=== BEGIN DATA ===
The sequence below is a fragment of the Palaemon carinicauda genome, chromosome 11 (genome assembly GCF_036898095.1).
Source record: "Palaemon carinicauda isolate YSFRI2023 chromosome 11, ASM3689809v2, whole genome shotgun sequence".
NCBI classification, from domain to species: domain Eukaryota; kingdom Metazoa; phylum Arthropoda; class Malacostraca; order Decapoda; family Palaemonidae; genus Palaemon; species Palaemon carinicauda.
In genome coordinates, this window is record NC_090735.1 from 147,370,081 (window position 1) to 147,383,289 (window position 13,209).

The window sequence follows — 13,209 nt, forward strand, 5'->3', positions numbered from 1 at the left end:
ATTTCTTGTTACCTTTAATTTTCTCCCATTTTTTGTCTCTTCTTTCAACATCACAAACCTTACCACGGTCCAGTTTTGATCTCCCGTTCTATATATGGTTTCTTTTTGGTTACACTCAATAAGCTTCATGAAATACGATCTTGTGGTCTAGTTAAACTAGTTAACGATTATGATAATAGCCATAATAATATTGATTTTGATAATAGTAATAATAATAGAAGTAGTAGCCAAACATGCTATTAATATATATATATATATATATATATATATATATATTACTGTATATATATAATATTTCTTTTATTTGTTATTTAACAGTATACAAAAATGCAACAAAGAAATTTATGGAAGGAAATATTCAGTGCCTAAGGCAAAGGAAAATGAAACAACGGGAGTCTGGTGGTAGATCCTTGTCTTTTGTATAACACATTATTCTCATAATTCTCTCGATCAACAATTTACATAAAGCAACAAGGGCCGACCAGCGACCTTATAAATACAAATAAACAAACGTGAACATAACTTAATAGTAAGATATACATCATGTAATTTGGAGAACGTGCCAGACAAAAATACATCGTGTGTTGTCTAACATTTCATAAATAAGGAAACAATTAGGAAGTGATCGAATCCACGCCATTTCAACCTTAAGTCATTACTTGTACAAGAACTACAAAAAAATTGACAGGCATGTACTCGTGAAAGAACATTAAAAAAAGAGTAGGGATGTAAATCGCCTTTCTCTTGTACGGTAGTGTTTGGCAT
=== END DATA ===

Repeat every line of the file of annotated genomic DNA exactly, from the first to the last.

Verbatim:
The sequence below is a fragment of the Palaemon carinicauda genome, chromosome 11 (genome assembly GCF_036898095.1).
Source record: "Palaemon carinicauda isolate YSFRI2023 chromosome 11, ASM3689809v2, whole genome shotgun sequence".
NCBI classification, from domain to species: domain Eukaryota; kingdom Metazoa; phylum Arthropoda; class Malacostraca; order Decapoda; family Palaemonidae; genus Palaemon; species Palaemon carinicauda.
In genome coordinates, this window is record NC_090735.1 from 147,370,081 (window position 1) to 147,383,289 (window position 13,209).

The window sequence follows — 13,209 nt, forward strand, 5'->3', positions numbered from 1 at the left end:
ATTTCTTGTTACCTTTAATTTTCTCCCATTTTTTGTCTCTTCTTTCAACATCACAAACCTTACCACGGTCCAGTTTTGATCTCCCGTTCTATATATGGTTTCTTTTTGGTTACACTCAATAAGCTTCATGAAATACGATCTTGTGGTCTAGTTAAACTAGTTAACGATTATGATAATAGCCATAATAATATTGATTTTGATAATAGTAATAATAATAGAAGTAGTAGCCAAACATGCTATTAATATATATATATATATATATATATATATATATATTACTGTATATATATAATATTTCTTTTATTTGTTATTTAACAGTATACAAAAATGCAACAAAGAAATTTATGGAAGGAAATATTCAGTGCCTAAGGCAAAGGAAAATGAAACAACGGGAGTCTGGTGGTAGATCCTTGTCTTTTGTATAACACATTATTCTCATAATTCTCTCGATCAACAATTTACATAAAGCAACAAGGGCCGACCAGCGACCTTATAAATACAAATAAACAAACGTGAACATAACTTAATAGTAAGATATACATCATGTAATTTGGAGAACGTGCCAGACAAAAATACATCGTGTGTTGTCTAACATTTCATAAATAAGGAAACAATTAGGAAGTGATCGAATCCACGCCATTTCAACCTTAAGTCATTACTTGTACAAGAACTACAAAAAAATTGACAGGCATGTACTCGTGAAAGAACATTAAAAAAAGAGTAGGGATGTAAATCGCCTTTCTCTTGTACGGTAGTGTTTGGCAT